Welcome to Tea with Mrs B, an author interview series. Here to share a pot of tea and to chat about her brand new book, The French Photographer, is Natasha Lester.
Natasha Lester worked as a marketing executive before returning to university to study creative writing. She completed a Master of Creative Arts as well as her first novel, What Is Left Over, After, which won the T.A.G. Hungerford Award for Fiction. Her second novel, If I Should Lose You, was published in 2012, followed by A Kiss from Mr Fitzgerald in 2016, Her Mother’s Secret in 2017 and the Top 10 Australian bestseller The Paris Seamstress in 2018. The Agedescribed Natasha as ‘a remarkable Australian talent’ and her work has been published in numerous anthologies and journals.
In her spare time Natasha loves to teach writing, is a sought after public speaker and can often be found playing dress-ups with her three children. She lives in Perth.
Hello Natasha. It is my pleasure to warmly welcome you to my blog, Mrs B’s Book Reviews. Thank you for joining me for Tea with Mrs B, an author interview series. To set the mood for our tea infused interview, what is your preferred beverage, tea, coffee or other? And side accompaniment, scone, cake or other?
I am a BIG tea drinker. My favourite is a rose-infused black tea that a friend gave me. And I will never say no to a scone!
Can you tell us what genres you write for and how many books you have had published?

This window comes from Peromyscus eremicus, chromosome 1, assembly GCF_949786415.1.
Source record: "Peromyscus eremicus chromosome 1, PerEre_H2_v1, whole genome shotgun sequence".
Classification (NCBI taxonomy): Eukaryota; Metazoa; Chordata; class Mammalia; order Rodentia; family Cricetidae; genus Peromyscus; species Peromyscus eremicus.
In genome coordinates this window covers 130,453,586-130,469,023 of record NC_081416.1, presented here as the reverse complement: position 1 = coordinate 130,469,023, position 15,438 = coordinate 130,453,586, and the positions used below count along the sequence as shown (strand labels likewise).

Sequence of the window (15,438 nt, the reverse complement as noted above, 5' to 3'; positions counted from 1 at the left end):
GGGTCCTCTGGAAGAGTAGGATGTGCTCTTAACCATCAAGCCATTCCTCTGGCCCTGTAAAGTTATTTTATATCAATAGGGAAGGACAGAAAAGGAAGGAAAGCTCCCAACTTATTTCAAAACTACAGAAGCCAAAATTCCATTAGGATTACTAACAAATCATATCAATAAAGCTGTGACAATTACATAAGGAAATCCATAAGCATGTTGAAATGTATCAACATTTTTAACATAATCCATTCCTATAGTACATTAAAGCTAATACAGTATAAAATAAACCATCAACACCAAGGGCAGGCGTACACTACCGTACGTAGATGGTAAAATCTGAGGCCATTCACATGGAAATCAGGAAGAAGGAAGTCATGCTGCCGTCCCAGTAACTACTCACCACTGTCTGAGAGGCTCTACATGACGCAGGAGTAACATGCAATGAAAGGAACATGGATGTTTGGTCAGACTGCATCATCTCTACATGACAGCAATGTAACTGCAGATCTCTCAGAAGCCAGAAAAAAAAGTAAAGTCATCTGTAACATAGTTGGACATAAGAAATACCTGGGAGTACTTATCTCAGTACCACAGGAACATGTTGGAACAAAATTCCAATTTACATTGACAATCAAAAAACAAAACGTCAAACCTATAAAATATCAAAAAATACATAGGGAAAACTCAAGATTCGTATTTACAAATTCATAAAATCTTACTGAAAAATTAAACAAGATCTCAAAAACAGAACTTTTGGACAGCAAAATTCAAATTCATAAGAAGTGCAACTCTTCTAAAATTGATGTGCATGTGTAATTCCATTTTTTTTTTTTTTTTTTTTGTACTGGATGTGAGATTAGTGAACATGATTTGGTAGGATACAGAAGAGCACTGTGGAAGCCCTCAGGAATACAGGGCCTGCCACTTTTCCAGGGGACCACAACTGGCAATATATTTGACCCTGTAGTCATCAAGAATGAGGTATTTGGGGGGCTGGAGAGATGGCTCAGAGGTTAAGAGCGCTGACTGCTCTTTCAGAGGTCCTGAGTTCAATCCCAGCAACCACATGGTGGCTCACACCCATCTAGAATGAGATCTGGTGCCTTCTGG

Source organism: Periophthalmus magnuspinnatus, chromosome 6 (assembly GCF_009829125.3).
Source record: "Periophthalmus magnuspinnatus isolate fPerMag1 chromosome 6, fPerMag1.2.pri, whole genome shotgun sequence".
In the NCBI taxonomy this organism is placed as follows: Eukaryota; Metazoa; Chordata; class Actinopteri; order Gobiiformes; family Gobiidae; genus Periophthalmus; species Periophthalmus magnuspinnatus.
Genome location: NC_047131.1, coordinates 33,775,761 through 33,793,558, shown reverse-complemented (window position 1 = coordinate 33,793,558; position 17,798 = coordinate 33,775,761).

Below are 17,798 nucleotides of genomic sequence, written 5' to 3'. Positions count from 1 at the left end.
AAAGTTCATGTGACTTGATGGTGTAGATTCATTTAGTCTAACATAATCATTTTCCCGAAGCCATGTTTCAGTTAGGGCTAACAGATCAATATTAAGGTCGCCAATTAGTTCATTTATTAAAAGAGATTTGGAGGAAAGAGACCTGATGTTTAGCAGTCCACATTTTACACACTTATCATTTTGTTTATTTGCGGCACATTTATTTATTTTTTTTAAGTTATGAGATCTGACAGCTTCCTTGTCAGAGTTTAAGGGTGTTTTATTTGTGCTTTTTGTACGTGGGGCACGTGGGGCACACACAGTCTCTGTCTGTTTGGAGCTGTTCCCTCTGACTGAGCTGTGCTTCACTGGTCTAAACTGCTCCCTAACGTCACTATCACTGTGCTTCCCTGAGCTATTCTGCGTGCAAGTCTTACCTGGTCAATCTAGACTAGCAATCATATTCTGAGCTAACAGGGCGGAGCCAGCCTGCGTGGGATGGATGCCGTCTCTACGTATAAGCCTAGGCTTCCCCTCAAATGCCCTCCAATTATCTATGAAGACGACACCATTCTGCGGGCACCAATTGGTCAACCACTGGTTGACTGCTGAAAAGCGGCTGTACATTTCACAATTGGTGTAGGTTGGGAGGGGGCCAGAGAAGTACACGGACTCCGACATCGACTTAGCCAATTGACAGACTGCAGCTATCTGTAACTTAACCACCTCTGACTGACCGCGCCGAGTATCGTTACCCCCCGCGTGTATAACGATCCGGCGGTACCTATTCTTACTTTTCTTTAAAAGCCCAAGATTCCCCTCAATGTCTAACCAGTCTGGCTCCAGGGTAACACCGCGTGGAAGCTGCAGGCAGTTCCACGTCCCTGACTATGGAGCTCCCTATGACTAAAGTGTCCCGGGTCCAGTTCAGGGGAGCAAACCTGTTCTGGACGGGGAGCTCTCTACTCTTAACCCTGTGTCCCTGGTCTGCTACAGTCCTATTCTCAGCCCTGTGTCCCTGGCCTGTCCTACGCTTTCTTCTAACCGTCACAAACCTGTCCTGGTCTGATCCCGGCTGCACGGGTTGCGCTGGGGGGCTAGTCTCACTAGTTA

I write historical fiction nowadays, and The French Photographer will be my fourth historical novel. Prior to that, I wrote two other novels that had more of a literary slant.
Can you describe your new book, The French Photographer in just a sentence?
One lost little girl, one soldier, and the woman who braves a war to save them both.
What came first in the creation of the novel – the title, plot, characters or setting when you first set out to write The French Photographer?
Titles never come to me first, or even very early. I find them quite challenging. Luckily I’m not the kind of writer who needs a title before I begin.
A little girl called Victorine was the first character who came to me. She was inspired by a little girl I saw when I was watching some archival footage at the Musée de l’Armée in Paris. The footage showed the exodus of people out of Paris and into the countryside, trying to keep ahead of the German army, as France was invaded by the Nazis in May 1940. The girl was clutching a teddy bear and her face was so sad. I knew how many people had died in that exodus, killed by German planes, the heat, lack of food and water, the distance to be travelled, and the crush of people. I wondered for a long time after if she had made it. So I decided to write a story about that girl.
How long did it take you to write The French Photographer?
It took a year to write. I’m contracted to write a book a year so I need to be able to research and write one in that timeframe. I always deliver early so we have plenty of time to edit. The editing process on this one probably took another three or four months.
Can you tell us about the research process to bring The French Photographer to life? How did you incorporate this research into the narrative?
I started in Paris at the Hotel Scribe where Lee Miller stayed during WWII and where Jessica May, my character, also stays. The hotel was used by the US Army as the Press Office doing WWII and the hotel’s exterior is largely unchanged from that time.